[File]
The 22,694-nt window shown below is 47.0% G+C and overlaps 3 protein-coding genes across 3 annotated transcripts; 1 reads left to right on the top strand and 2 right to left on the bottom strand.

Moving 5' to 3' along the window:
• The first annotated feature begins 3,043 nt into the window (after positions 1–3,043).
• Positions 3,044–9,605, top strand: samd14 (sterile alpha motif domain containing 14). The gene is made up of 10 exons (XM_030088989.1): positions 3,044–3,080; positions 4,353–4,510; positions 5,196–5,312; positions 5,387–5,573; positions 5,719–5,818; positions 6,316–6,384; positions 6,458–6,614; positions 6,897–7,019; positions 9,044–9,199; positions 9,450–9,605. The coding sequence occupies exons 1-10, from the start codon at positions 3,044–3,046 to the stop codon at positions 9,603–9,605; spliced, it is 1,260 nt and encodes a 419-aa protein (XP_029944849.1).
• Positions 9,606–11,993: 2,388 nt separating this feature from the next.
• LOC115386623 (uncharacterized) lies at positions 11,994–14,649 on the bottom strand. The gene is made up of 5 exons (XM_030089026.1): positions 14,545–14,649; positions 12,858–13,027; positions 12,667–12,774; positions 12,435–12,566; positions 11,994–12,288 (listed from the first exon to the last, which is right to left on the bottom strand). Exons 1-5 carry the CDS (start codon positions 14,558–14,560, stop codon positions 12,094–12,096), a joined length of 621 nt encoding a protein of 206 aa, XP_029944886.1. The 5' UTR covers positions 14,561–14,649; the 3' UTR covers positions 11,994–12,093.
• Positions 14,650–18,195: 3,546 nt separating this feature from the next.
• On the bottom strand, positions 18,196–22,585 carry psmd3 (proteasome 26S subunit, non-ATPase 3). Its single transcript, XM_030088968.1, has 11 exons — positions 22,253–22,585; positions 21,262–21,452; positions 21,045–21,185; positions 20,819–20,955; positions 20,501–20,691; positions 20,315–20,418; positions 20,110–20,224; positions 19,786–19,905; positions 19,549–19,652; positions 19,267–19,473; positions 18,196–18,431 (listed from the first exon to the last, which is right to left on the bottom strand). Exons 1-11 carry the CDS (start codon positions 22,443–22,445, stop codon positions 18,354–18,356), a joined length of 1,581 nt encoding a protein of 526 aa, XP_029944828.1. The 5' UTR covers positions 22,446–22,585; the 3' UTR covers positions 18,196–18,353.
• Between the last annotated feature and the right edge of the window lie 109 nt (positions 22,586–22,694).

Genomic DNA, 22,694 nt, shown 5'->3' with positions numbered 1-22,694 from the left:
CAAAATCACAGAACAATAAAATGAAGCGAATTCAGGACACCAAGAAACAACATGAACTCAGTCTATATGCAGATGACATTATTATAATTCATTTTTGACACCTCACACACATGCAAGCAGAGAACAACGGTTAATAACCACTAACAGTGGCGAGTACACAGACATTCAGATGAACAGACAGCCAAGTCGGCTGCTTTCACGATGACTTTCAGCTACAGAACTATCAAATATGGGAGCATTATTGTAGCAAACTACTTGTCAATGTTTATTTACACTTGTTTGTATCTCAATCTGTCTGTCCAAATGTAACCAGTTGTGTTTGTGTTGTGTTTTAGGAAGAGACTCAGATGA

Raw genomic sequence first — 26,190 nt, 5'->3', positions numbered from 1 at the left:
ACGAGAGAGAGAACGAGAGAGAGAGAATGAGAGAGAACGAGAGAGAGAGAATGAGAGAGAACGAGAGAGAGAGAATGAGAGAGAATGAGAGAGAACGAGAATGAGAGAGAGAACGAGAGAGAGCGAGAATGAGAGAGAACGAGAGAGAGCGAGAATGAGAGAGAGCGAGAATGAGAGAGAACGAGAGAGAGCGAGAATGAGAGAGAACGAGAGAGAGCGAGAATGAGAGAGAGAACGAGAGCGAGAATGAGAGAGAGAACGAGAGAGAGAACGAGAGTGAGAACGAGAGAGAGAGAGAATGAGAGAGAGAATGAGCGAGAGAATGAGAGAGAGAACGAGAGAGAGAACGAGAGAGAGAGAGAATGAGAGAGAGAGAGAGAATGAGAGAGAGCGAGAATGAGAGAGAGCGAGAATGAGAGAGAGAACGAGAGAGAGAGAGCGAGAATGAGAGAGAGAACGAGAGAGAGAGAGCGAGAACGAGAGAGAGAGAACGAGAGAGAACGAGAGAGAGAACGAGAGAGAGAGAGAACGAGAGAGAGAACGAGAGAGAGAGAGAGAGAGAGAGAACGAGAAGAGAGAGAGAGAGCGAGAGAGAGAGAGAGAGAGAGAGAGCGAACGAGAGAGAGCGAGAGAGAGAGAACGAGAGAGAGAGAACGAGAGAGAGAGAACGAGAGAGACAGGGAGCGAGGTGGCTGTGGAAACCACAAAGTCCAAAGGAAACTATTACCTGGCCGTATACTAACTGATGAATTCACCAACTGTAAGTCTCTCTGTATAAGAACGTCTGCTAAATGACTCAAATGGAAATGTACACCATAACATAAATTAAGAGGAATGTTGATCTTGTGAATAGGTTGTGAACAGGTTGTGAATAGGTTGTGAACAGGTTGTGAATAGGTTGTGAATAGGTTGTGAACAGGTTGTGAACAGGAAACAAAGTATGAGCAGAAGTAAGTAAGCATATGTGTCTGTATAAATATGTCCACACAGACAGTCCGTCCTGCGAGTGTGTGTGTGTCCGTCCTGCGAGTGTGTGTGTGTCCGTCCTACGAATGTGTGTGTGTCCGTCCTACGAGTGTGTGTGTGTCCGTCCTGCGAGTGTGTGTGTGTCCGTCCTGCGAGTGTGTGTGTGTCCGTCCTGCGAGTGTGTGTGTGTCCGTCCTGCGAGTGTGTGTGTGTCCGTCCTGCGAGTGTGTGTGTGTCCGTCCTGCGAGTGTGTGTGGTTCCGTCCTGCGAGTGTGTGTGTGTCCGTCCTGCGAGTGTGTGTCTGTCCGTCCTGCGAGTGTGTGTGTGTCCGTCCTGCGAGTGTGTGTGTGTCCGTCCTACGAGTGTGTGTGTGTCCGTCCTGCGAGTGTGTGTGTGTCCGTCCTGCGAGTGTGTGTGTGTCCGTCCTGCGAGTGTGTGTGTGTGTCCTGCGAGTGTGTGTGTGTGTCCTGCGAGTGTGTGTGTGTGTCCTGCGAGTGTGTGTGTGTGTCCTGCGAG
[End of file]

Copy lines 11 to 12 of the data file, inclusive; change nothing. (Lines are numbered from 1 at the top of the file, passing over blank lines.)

CAAAATCACAGAACAATAAAATGAAGCGAATTCAGGACACCAAGAAACAACATGAACTCAGTCTATATGCAGATGACATTATTATAATTCATTTTTGACACCTCACACACATGCAAGCAGAGAACAACGGTTAATAACCACTAACAGTGGCGAGTACACAGACATTCAGATGAACAGACAGCCAAGTCGGCTGCTTTCACGATGACTTTCAGCTACAGAACTATCAAATATGGGAGCATTATTGTAGCAAACTACTTGTCAATGTTTATTTACACTTGTTTGTATCTCAATCTGTCTGTCCAAATGTAACCAGTTGTGTTTGTGTTGTGTTTTAGGAAGAGACTCAGATGA

Raw genomic sequence first — 26,190 nt, 5'->3', positions numbered from 1 at the left: